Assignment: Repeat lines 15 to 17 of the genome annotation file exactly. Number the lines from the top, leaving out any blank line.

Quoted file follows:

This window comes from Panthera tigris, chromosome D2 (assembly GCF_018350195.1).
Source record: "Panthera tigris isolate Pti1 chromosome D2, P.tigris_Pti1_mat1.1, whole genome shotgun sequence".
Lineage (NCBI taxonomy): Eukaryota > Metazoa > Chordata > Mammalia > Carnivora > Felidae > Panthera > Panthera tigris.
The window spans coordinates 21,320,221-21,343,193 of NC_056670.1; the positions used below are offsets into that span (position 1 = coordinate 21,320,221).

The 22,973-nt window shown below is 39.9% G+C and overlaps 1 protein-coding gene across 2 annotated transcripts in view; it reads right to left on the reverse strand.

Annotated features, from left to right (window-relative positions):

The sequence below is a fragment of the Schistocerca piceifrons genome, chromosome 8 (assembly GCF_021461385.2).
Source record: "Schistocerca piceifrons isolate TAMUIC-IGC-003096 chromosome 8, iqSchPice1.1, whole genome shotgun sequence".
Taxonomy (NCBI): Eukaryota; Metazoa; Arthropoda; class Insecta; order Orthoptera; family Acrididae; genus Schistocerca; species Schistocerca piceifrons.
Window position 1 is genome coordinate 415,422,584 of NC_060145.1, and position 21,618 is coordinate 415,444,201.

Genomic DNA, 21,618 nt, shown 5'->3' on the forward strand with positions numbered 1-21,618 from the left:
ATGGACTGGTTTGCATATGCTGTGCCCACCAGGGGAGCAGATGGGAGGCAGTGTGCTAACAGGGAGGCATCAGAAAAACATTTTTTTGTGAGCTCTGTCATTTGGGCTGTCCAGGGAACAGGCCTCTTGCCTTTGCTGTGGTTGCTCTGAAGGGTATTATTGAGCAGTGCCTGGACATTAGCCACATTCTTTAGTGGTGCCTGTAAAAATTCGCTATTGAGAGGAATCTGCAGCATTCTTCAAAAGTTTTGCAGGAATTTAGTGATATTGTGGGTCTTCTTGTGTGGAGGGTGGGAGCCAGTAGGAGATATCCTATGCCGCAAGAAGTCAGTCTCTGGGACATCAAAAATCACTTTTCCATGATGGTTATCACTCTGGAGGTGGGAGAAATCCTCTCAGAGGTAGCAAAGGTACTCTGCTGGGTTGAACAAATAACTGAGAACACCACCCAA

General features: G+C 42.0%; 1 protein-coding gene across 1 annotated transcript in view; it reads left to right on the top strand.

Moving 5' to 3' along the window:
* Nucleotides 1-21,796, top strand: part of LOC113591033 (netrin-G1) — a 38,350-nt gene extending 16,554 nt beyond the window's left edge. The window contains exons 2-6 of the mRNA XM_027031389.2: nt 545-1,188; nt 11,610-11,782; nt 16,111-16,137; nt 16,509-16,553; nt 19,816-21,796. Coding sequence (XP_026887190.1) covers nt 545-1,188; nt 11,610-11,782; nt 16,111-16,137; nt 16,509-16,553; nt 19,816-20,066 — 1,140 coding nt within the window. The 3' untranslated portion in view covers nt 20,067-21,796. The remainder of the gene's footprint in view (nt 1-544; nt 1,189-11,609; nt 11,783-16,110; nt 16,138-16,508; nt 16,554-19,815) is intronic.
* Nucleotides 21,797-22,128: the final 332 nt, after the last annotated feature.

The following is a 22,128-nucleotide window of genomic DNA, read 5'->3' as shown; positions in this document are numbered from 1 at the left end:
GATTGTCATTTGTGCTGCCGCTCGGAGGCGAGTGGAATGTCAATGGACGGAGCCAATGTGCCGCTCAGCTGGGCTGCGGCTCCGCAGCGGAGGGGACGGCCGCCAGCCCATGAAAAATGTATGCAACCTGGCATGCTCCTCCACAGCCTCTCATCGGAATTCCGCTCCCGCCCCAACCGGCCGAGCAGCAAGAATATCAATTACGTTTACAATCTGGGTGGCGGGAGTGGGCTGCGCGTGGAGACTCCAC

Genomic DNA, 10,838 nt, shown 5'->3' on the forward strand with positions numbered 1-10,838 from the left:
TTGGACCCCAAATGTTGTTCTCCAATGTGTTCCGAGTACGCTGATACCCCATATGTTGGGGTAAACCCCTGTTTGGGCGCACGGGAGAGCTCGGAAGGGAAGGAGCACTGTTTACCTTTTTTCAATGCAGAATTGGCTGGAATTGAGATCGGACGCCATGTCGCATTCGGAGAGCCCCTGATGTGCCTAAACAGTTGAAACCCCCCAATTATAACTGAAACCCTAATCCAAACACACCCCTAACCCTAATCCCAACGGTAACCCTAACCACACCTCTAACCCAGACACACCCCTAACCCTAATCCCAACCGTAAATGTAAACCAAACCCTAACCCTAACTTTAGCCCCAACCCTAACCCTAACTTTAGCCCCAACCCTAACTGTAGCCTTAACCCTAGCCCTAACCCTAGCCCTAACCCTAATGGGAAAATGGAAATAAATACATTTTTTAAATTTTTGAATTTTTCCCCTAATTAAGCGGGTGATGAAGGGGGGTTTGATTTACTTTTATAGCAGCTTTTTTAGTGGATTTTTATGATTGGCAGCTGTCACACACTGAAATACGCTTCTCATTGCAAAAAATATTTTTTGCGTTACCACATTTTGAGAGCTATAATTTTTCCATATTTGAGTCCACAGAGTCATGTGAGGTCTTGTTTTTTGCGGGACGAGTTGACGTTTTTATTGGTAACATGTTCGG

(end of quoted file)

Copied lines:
* Nucleotides 1-21,796, top strand: part of LOC113591033 (netrin-G1) — a 38,350-nt gene extending 16,554 nt beyond the window's left edge. The window contains exons 2-6 of the mRNA XM_027031389.2: nt 545-1,188; nt 11,610-11,782; nt 16,111-16,137; nt 16,509-16,553; nt 19,816-21,796. Coding sequence (XP_026887190.1) covers nt 545-1,188; nt 11,610-11,782; nt 16,111-16,137; nt 16,509-16,553; nt 19,816-20,066 — 1,140 coding nt within the window. The 3' untranslated portion in view covers nt 20,067-21,796. The remainder of the gene's footprint in view (nt 1-544; nt 1,189-11,609; nt 11,783-16,110; nt 16,138-16,508; nt 16,554-19,815) is intronic.
* Nucleotides 21,797-22,128: the final 332 nt, after the last annotated feature.

The following is a 22,128-nucleotide window of genomic DNA, read 5'->3' as shown; positions in this document are numbered from 1 at the left end: